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Aged CD4+ T Cells are Spontaneously Autoreactive

A common feature observed in SS subjects, SS animal models and desiccating stressed mice is increased infiltration of CD4+ T cells in conjunctiva and LG biopsies.154–159 This has also been observed in aged C57BL/6 mice.23 Furthermore, adoptive transfer of aged CD4+ T cells induced greater lymphocytic infiltration of the conjunctiva and LG and greater goblet cell loss than adoptive transfer of young donors, demonstrating that aged CD4+ T cells participate in age-related dry eye.23,25 These studies indicate that aging promotes generation of autoreactive T cells; however, the precise mechanism of generation of these autoreactive T cells remains unknown as wells as the antigen. It is possible that a combination of factors such as aging of the immune system, lack of peripheral tolerance or accumulated exposure of an antigen over a life’s period maybe at play. It is possible that all three could be acting synergistically.

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Interferon-γ Participates in Age-related Goblet Cell Loss

The conjunctiva is one of the goblet-cell richest tissues in all body, just trailing the intestinal tract. Goblet cells are very sensitive to the ocular environment and besides producing mucins, have been implicated in immunomodulation on the ocular surface.160–163 The Th-2 signature cytokine IL-13 has an important role in goblet cell survival and homeostasis.164,165 IFN-γ, in contrast, has been shown to negatively impact conjunctival goblet cells.112,131,159,166 This is true for both DS-induced or aged-induced upregulation of IFN-γ, as IFN-γ KO mice are partially resistant to aged-related goblet cell loss.23,57,159

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Aged Regulatory T Cells are Dysfunctional

Using a variation of the nonobese diabetic mouse that does not develop diabetes, Coursey et al25 demonstrated that dacryoadenitis in aged NOD.B10.H2b mice is accompanied by a significant increase in frequency of regulatory T cells (Tregs) in the LG, despite increased LG pathology compared with young mice of the same strain. This is in agreement with reports about biopsies of salivary glands from SS patients where increased frequency of Foxp3+ cells correlated with more severe disease.167,168 Despite being dysfunctional and unable to suppress T effector cells in vitro, these aged murine Tregs do not loose Foxp3+ expression, but acquire the ability to produce IFN-γ and IL-17. Furthermore, adoptive transfer of aged T regs or aged T effectors resulted in similar higher inflammatory lacrimal keratoconjunctivitis scores compared with young T regs and T effectors, suggesting loss of in vivo suppression ability and acquisition of an effector phenotype.25

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Oxidative Stress in Aged LG Impairs Tear Secretion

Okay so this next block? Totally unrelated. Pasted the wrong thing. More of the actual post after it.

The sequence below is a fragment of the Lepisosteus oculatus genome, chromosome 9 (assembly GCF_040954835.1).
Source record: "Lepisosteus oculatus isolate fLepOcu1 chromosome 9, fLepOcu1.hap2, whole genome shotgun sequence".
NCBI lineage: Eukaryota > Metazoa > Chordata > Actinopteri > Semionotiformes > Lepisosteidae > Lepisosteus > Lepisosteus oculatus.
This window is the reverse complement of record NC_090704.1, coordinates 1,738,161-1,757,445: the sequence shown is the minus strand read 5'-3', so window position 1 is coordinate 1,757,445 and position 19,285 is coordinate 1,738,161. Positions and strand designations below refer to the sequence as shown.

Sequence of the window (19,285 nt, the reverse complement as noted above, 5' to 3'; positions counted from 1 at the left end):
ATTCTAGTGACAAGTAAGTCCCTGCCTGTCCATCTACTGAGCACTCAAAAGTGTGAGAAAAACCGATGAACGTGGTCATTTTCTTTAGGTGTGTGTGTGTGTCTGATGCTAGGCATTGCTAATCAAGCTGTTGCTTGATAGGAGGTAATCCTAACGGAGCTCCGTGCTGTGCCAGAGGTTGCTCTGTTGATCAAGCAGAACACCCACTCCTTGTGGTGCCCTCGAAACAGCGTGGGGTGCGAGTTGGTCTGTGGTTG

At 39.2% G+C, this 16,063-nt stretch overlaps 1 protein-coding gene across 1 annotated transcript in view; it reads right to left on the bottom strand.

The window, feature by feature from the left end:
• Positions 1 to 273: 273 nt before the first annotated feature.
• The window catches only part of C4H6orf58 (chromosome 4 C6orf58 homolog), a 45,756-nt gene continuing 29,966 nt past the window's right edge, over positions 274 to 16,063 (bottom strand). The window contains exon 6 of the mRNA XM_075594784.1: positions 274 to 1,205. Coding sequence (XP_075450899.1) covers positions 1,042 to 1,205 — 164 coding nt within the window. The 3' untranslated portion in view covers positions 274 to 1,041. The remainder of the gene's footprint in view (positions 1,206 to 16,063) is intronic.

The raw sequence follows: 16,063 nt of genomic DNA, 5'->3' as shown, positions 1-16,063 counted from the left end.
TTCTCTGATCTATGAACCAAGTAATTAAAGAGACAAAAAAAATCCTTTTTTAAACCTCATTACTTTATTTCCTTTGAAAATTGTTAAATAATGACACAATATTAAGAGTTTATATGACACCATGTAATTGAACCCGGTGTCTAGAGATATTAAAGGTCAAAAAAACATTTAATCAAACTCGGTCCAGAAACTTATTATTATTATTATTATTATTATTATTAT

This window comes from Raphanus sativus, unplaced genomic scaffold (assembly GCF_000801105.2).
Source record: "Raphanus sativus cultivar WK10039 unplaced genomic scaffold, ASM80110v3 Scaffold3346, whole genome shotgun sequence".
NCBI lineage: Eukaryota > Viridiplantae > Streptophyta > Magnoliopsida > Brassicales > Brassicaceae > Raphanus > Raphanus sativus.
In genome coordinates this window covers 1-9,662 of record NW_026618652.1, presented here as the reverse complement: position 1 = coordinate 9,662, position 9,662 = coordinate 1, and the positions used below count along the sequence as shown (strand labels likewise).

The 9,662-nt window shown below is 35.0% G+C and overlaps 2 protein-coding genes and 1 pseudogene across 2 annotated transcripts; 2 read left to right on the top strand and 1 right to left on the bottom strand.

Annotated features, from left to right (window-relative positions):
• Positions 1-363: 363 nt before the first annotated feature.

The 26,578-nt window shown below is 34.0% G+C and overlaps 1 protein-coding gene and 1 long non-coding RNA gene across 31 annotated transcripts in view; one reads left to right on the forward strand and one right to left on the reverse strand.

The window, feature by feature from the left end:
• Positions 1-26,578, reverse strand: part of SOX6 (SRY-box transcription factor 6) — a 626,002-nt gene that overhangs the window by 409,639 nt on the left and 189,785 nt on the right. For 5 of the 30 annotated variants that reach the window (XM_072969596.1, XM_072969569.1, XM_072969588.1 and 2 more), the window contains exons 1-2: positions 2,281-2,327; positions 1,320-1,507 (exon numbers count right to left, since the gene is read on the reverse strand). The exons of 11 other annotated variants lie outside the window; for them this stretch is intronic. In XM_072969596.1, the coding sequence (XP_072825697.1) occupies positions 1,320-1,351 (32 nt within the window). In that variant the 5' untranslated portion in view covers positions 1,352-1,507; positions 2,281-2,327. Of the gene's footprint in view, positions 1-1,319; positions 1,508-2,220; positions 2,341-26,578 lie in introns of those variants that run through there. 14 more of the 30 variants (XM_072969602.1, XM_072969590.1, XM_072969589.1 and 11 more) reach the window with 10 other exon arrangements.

Reactive oxygen species generated from normal metabolism must be counteracted by antioxidant defenses to prevent damage to lipids, DNA, and mitochondria. Mice that have increased mitochondrial oxidative stress or decrease in antioxidative pathways with aging have altered LG homeostasis, leading to decreased LG tear volume, and increased corneal staining.169–172 In support of the animal studies, decreased expression of antioxidant enzymes and increased expression of oxidative stress markers have been noted in conjunctiva of SS patients.108–111 Elevated tear concentration of hexanoyl-lysine, a lipid oxidative stress marker, correlated significantly with staining scores and inflammatory cell density in confocal microscopy study evaluating SS and controls.108 Although it is unclear if oxidative stress occurs as a cause or consequence of dry eye, Deng et al173 recently showed that hyperosmolarity can increase oxidative stress in cultured epithelial cells.

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Aged MGs Become Atrophic

Histologic analysis of aged human eyelids have shown many morphologic alterations including cystic dilatation of acini and/or ducts, atrophy of acini, thickening of acini basement membrane, granulation tissue, and lipogranulomatous inflammation.26 Aged C57BL/6 mice also develop age-related MGD, characterized by a dropout in acini volume, and increased expression of cytokines, and increased meibocyte differentiation.145,146,174,175 It is postulated that a decrease in acini volume maybe secondary to loss of stem cells within the MG and not necessary to duct keratinization, as no increase in Keratin 10 nor SPRR1-a was noted in aged C57BL/6 MG.146,175 In elegant studies using immunofluorescent computed tomography and 3-dimensional reconstruction, no duct keratinization was observed in aged MGs from C57BL/6 mice, further corroborating their findings.146